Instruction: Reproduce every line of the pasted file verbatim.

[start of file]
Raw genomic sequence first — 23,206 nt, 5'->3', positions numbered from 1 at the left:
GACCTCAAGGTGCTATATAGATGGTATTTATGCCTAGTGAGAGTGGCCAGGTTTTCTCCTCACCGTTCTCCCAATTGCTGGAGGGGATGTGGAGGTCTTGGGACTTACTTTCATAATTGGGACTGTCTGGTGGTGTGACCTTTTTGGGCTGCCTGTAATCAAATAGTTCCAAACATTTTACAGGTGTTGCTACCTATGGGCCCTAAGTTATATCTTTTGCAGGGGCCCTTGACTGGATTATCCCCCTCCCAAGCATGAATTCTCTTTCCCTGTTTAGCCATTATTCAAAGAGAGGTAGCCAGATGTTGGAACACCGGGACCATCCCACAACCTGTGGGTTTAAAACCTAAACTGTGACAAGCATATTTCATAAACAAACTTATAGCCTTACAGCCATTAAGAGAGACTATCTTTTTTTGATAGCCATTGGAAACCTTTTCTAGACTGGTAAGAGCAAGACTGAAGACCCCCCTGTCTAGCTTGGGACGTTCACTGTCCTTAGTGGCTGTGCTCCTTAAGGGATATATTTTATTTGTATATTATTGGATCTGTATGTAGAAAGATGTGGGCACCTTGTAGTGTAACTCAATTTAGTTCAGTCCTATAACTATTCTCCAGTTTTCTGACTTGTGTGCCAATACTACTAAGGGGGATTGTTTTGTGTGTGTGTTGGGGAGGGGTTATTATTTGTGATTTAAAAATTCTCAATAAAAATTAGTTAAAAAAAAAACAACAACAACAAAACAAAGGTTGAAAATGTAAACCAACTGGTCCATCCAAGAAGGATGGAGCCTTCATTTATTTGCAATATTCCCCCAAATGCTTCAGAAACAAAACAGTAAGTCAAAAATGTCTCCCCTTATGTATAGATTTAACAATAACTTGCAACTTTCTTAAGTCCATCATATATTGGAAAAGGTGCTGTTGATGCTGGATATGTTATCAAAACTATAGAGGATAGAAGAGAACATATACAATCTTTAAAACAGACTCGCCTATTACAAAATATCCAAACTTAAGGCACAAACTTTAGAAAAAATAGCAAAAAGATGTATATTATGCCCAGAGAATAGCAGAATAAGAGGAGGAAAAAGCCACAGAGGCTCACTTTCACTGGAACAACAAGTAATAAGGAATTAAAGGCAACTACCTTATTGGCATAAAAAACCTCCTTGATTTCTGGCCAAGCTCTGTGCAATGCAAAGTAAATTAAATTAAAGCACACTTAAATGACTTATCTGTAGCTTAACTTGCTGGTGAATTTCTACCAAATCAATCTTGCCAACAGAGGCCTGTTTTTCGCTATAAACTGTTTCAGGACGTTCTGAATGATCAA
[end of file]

Raw genomic sequence first — 23,206 nt, 5'->3', positions numbered from 1 at the left:
GACCTCAAGGTGCTATATAGATGGTATTTATGCCTAGTGAGAGTGGCCAGGTTTTCTCCTCACCGTTCTCCCAATTGCTGGAGGGGATGTGGAGGTCTTGGGACTTACTTTCATAATTGGGACTGTCTGGTGGTGTGACCTTTTTGGGCTGCCTGTAATCAAATAGTTCCAAACATTTTACAGGTGTTGCTACCTATGGGCCCTAAGTTATATCTTTTGCAGGGGCCCTTGACTGGATTATCCCCCTCCCAAGCATGAATTCTCTTTCCCTGTTTAGCCATTATTCAAAGAGAGGTAGCCAGATGTTGGAACACCGGGACCATCCCACAACCTGTGGGTTTAAAACCTAAACTGTGACAAGCATATTTCATAAACAAACTTATAGCCTTACAGCCATTAAGAGAGACTATCTTTTTTTGATAGCCATTGGAAACCTTTTCTAGACTGGTAAGAGCAAGACTGAAGACCCCCCTGTCTAGCTTGGGACGTTCACTGTCCTTAGTGGCTGTGCTCCTTAAGGGATATATTTTATTTGTATATTATTGGATCTGTATGTAGAAAGATGTGGGCACCTTGTAGTGTAACTCAATTTAGTTCAGTCCTATAACTATTCTCCAGTTTTCTGACTTGTGTGCCAATACTACTAAGGGGGATTGTTTTGTGTGTGTGTTGGGGAGGGGTTATTATTTGTGATTTAAAAATTCTCAATAAAAATTAGTTAAAAAAAAAACAACAACAACAAAACAAAGGTTGAAAATGTAAACCAACTGGTCCATCCAAGAAGGATGGAGCCTTCATTTATTTGCAATATTCCCCCAAATGCTTCAGAAACAAAACAGTAAGTCAAAAATGTCTCCCCTTATGTATAGATTTAACAATAACTTGCAACTTTCTTAAGTCCATCATATATTGGAAAAGGTGCTGTTGATGCTGGATATGTTATCAAAACTATAGAGGATAGAAGAGAACATATACAATCTTTAAAACAGACTCGCCTATTACAAAATATCCAAACTTAAGGCACAAACTTTAGAAAAAATAGCAAAAAGATGTATATTATGCCCAGAGAATAGCAGAATAAGAGGAGGAAAAAGCCACAGAGGCTCACTTTCACTGGAACAACAAGTAATAAGGAATTAAAGGCAACTACCTTATTGGCATAAAAAACCTCCTTGATTTCTGGCCAAGCTCTGTGCAATGCAAAGTAAATTAAATTAAAGCACACTTAAATGACTTATCTGTAGCTTAACTTGCTGGTGAATTTCTACCAAATCAATCTTGCCAACAGAGGCCTGTTTTTCGCTATAAACTGTTTCAGGACGTTCTGAATGATCAA